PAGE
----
How to photograph the aurora
- DSLR camera is preferred.
- Camera requirement: big sensor (ex: ILC).
- Tripod and ball head on the tripod are highly recommended with a shutter release cable so that you’re not pushing the button in the cold, and so that you can easily set up anywhere as the lights follow no pattern for showing up.
- Many photographers recommend setting a sharp focus at infinity on your camera setting, though we enjoyed focusing on something in the foreground to give the photo more context than just the northern lights.
- Set your ISO to between 800 and 3200, aperture between f/2.0 and f/4.0 (some place say up to f/5.8) and shutter speed between 15 seconds and 30 seconds. Note, we set the ISO at 800 and tried shutter speeds up to 3 minutes to experiment with some mixed results. My advice is to practice taking some photos of stars to see how much exposure is optimal for you.
- Smartphones have mixed results and really depend on a very strong aurora, which can be rare. To be safe, try to bring at least an ILC and tripod.
- The aurora photos on this blog were taken on a DSLR camera with tripod, 2 ball heads, equatorial mount, shutter release cable at ISO 800, aperture f/2.0 and shutter speed between 15 seconds 3 minutes.
- Do NOT use a flash! That will destroy your, and if there is someone else near you, her, photo.
Throughout the night, our little red fisherman’s cabin at the Malangen Resort had shook against the wind that splattered a mixture of rain and snow against the windows. I had woken up several times, terrified that our cabin would blow off the cliff and into Arctic clouds. My Company had slept soundly, roaring with equal enthusiasm as the wind. The ocean lapped loudly against the rocks, a different and more violent rhythm than the usual sound of water on the Californian beaches.
We were in a wilder country now, far north of our Californian home, farther north than either of us had ever been.
On our second day in northern Norway and our first full day at Malangen Resort, we woke up in the dark and lay in bed for a long time, watching the little lights across the fjord shine against a struggling morning sun that would never fully rise above the horizon. At the end of December, we were living in the polar nights where the rays of the sun only reached us from 10:00am to about 1:30pm, emitting a weak light that tinted everything around us in blue and cast shadows across the surrounding mountains. We entered a world of sunrise, sunset, and night.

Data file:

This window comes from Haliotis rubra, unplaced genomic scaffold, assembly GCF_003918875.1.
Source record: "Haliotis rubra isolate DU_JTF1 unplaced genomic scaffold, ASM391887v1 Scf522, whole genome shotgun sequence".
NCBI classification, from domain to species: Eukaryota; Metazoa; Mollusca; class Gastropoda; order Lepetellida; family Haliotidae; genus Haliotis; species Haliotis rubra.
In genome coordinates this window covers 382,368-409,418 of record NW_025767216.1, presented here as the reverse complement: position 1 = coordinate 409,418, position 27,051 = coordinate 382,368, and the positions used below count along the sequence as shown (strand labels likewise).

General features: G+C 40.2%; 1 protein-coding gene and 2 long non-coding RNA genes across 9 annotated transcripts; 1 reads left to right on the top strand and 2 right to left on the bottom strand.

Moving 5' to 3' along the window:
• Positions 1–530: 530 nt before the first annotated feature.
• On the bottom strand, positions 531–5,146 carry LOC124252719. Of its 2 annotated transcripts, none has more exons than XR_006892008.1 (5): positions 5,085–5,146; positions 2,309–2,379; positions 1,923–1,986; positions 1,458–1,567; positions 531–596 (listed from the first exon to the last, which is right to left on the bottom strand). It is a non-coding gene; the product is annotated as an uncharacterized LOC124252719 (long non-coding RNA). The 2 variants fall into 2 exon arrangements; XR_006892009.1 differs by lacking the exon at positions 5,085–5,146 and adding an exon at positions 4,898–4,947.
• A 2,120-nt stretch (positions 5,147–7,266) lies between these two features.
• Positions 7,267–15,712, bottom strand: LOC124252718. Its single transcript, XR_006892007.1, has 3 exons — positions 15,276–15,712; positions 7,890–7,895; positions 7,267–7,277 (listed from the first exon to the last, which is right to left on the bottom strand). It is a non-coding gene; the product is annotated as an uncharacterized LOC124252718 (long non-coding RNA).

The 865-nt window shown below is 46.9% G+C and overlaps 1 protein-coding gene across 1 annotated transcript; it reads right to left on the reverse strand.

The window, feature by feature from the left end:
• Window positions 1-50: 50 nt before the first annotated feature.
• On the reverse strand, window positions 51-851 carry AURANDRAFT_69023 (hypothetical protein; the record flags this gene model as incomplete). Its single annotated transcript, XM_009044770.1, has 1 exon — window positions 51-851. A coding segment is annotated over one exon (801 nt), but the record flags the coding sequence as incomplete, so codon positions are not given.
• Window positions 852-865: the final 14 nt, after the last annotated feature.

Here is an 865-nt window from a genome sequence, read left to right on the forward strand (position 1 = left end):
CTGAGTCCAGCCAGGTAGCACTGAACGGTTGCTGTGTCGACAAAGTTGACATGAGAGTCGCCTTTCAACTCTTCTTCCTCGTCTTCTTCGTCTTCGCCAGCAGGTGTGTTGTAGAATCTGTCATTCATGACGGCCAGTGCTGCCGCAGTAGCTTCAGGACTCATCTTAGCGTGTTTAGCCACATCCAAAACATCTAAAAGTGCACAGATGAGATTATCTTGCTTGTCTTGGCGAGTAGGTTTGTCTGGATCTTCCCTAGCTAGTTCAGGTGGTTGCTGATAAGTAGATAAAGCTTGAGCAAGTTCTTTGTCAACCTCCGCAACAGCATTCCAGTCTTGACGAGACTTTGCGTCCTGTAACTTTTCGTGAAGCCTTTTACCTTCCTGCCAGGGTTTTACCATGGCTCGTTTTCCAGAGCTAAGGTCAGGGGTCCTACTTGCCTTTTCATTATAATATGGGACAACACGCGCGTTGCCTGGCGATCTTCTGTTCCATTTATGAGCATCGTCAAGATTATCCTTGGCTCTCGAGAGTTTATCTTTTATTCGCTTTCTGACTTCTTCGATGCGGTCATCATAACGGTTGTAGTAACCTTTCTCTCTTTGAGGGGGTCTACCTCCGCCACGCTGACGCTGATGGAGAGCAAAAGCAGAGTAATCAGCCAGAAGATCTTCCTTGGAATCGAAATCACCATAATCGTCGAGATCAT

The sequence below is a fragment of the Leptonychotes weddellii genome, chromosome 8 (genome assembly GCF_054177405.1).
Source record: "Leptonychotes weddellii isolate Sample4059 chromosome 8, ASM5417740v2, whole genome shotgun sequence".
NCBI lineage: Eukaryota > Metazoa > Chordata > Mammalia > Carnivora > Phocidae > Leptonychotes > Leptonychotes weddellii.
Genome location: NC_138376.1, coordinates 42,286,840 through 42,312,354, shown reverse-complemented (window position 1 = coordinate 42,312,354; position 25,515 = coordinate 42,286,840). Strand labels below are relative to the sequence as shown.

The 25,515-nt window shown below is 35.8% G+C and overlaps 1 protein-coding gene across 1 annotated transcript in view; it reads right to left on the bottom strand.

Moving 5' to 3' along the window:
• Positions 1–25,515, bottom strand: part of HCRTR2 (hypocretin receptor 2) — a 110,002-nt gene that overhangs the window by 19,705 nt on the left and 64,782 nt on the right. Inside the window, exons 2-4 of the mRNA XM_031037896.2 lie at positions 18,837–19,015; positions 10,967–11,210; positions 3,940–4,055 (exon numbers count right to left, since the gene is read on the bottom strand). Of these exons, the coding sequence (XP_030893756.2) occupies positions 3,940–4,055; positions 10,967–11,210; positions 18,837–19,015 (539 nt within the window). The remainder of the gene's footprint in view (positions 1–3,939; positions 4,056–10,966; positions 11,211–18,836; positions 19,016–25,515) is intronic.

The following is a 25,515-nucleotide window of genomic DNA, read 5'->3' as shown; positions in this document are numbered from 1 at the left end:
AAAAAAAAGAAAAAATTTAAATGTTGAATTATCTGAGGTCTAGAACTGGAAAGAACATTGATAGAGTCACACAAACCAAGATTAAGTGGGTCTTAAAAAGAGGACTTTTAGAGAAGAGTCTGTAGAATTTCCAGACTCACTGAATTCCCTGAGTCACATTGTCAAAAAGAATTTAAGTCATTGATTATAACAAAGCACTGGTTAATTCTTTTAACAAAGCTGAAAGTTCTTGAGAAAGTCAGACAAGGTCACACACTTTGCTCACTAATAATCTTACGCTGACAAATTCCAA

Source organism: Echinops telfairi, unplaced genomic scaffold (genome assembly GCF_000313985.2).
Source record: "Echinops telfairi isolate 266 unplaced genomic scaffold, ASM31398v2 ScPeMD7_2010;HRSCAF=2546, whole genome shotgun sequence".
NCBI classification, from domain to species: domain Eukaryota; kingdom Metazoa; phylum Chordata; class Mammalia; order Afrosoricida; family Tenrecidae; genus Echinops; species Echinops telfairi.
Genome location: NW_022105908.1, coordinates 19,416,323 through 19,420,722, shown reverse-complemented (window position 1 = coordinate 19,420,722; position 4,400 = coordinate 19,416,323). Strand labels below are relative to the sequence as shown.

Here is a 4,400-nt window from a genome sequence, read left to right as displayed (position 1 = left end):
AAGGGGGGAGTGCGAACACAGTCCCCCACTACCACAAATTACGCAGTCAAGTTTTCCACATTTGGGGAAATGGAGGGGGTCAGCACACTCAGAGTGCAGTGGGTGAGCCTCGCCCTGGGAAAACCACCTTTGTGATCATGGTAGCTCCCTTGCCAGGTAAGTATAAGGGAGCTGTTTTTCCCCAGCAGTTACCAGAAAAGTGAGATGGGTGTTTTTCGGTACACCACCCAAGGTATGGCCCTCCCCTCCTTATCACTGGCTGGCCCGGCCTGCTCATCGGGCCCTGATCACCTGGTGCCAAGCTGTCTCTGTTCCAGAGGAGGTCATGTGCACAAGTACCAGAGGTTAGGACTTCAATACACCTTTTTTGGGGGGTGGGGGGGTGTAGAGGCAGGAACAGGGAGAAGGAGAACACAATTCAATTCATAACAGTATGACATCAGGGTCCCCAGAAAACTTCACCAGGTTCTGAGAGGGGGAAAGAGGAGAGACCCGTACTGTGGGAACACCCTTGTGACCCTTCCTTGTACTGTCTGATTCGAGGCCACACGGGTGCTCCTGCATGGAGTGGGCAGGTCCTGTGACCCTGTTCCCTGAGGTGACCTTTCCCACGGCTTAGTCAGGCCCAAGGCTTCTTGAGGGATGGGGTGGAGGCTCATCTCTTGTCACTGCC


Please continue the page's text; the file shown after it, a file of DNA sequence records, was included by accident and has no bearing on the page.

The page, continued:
Looking out the window that morning, my heart sank. With the heavy cloud coverage, the lights were proving to be challenging to find: we had seen nothing the night before. In anticipation, I had left my glasses next to my bedside and the curtains drawn in our mostly windowed bedroom in case the northern lights woke me up. The hopes of sudden cloud disappearance had kept me on edge all night, and I had found myself waking up every few hours, putting on my glasses, and counting stars from my window, eagerly looking for any signs of an aurora outside. Instead, all I had seen were the enticing green tint of the clouds over the hills that teased me of an extravagant show happening that I could not see.
At breakfast, the hotel receptionist gave us some mild comfort when she noted that the previous nights have had beautiful exhibitions of the aurora despite the cloudy skies, “Well, I missed all of them,” she smiled, “The staff here keep joking that only the best shows come out when I’m not outside. But I assure you, just keep looking. They’ll be out when you don’t expect it. Only 10 minutes are needed for the lights to show.”
Over smoked salmon, fresh baked bread, and hard boiled eggs, my Company reprimanded me for looking at and lamenting about the weather again, “Look outside,” he groaned before getting his sixth cup of coffee, “It’ll either clear up or not, but you won’t be able to do anything about it.” Meanwhile, the sounds of the ocean roared all around us, never ceasing to remind us of its presence. Even in the gray fog, the air hung thick with activity.
My Company and I spent the majority of our second day relaxing and staring out at the windy shores at the footsteps of our cabin. The rain and snow produced a frozen layer beneath every walkway and road, so each trip to the main hotel for wifi, coffee, food which generally consisted of white fish of the day in cream or wine sauce, salmon, reindeer, whale and root vegetables was a test of balance. We shuffled, and we skated, but we rarely made a trip without slipping.
We rented warmer clothing from the hotel, a ski-kit onesie that made us look and feel like warm, blue marshmallows. Many Lapland resorts suggest renting clothing since it’s usually -20C (-4F) outdoors. This year, however, a warm front hit Malangen and many other Norwegian fjords, melting all the snow. Instead of cancelling the activities, our brave and creative tour guides rearranged our days so that we would travel 1.5 hours by bus to the valley inland where there was still plenty of fresh powder, thick snow from earlier weeks, and a non-zero chance of getting frostbite for the “true” Norwegian experience.
That night, we embarked on a guided tour to Camp Nikka, a 25 minute hike from Malangen Resort, to hunt the aurora throughout the night. The previous night’s tour had seen nothing. Even though the clouds had cleared by 11:00pm, the aurora had stayed shy, as if inviting viewers to extend their trip another night for a viewing.